Thursday, January 24, 2008

Some Blog Love for The Qween's Corgi

The Corgi Legend
By Anne Biddlecombe
Would you know where corgis came from?
How they came to live with mortals?
On the mountains of the Welsh-land in its green and pleasant valleys,
Lived the peasant folk of old times,
Lived our fathers and grandfathers;
And they toiled and laboured greatly with their cattle and their
Ploughing, that their women might have plenty.
And their children journeyed daily with the kine upon the mountain,
Seeing that they did not wander,
Did not come to any mischief,
While their fathers ploughed the valley and their mothers made the cheeses.
'Til one day they found two puppies
Found them playing in a hollow, playing like a pair of fox-cubs.
Burnished gold their coat and colour,
Shining like a piece of satin -
Short and straight and thick their fore-legs, and their heads like a fox's
But their eyes were kind and gentle;
Long of body these dwarf-dogs and without a tail behind them.
Now the children stayed all day there,
And they learned to love the dwarf-dogs, shared their bread and water with them, took them home with them even.
Made a cosy basket for them,
Made them welcome in the kitchen,
Made them welcome in the homestead.
When the men came home at sunset, saw them lying in the basket,
Heard the tale the children told them, how they found them on the mountain, found them playing in the hollow -
They were filled with joy and wonder and said it was a fairy present,
Was a present from the wee folk, for their fathers told a legend
How the fairies kept some dwarf-dogs.
Called them Corgis - Fairy heelers:
Made them work the fairy cattle,
Made them pull the fairy coaches,Made them steeds for fairy riders,
Made them fairy children's playmates;
Kept them hidden in the mountains,
Kept them hidden in the mountains shadow,
Lest the eye of mortal see one.
Now the Corgis grew and prospered,
And the fairies' life was in them, in the lightness of their movement,
In the quickness of their turning,
In their badness and their goodness.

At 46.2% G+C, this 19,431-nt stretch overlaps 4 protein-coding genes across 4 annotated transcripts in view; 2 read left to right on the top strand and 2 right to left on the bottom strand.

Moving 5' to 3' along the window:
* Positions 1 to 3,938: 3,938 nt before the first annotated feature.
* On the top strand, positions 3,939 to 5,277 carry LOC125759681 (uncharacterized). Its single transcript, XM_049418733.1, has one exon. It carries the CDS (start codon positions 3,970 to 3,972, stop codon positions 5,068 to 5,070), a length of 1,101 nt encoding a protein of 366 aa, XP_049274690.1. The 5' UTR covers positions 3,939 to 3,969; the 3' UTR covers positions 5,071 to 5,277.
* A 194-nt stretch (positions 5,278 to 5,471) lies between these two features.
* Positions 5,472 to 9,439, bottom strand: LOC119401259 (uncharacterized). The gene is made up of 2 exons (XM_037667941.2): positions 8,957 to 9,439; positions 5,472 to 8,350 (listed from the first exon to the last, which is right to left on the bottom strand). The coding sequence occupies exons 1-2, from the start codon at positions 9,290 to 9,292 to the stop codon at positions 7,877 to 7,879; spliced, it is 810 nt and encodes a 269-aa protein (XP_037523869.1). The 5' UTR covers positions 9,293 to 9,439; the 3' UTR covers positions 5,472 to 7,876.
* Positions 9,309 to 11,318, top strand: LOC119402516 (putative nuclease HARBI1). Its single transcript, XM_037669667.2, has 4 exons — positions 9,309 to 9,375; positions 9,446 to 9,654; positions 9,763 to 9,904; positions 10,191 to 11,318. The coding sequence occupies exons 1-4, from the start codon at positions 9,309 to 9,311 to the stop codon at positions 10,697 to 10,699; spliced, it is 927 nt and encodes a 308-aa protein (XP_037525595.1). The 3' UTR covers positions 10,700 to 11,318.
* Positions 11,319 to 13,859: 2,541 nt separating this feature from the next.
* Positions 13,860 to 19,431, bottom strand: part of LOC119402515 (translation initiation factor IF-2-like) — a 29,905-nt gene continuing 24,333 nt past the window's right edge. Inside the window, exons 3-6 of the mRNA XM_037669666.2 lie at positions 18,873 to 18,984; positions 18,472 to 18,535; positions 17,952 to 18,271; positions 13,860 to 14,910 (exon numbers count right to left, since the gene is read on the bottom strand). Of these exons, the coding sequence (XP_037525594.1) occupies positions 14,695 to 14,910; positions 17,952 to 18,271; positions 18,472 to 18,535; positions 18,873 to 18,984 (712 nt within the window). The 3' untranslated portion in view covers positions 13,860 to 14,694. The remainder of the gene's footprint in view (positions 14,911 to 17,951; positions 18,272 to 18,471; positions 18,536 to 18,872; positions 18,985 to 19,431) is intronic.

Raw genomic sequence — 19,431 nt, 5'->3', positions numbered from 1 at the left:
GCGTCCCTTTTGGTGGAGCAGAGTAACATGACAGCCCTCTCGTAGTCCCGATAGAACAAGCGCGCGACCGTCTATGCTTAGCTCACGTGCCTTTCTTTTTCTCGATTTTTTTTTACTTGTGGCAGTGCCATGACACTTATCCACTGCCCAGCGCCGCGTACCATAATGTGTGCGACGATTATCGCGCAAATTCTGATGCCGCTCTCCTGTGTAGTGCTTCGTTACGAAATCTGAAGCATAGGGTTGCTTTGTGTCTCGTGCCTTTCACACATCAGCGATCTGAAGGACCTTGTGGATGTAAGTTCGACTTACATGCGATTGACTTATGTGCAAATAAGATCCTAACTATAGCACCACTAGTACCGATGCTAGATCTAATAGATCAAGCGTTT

And they learnt to work for mortals,
Learnt to love their mortal masters,
Learnt to work their masters' cattle,
Learnt to play with mortal children.
Now in every vale and hamlet, in the valleys and the mountains,
From the little town of Tenby, by the Port of Milford Haven,
To St. David's Head and Fishguard, in the valley of the Cleddau,
On the mountains of Preselly,
Lives the Pembrokeshire Welsh Corgi,
Lives the Corgi with his master.
Should you doubt this ancient story,
Laugh and scoff and call it nonsense, look and see the saddle markings
where the fairy warriors rode them
(As they ride them still at midnight, on Midsummer's Eve at midnight,
When the mortals are all sleeping! )
Qweenie Signature


  1. my husband is *very* fond of commenting on how the queen probably runs around chasing corgis all around the palace all day.

  2. @holly~I can't speak for QE but this qween does chase a corgi around her palace all's the only exercise I get some days :)

  3. my mil has a corgi. she rescued it from the pound...where she was told it was a golden lab puppy...but,'s a corgi! and...he is awesome. i would trade my retarded dog for this one, any day of the week. but, my mother in law...she doesn't like me...and she loves her, no game!!!

  4. I love Corgi's...I just think they are the cutest!

  5. I love Corgis. Something about their little short legs just gets me. haha :).

  6. My in-laws have a Corgi with the same colorings as yours. His name's Elwood, he's 14 years old and he's a mean ol' bastard. But too cute. :)

  7. I have a Pembroke Welsh Corgi named Alexa. She is featured in She's so chubby, long, heavy, and an extremely active little dog! The only problem is she always gets wary of strangers to the point of timidness.

  8. Owning a Corgi priceless. They're very lovable and playful. The only thing we have to consider is fixing the mess they create after playing around with them.

    Nimfa, Corgi Training


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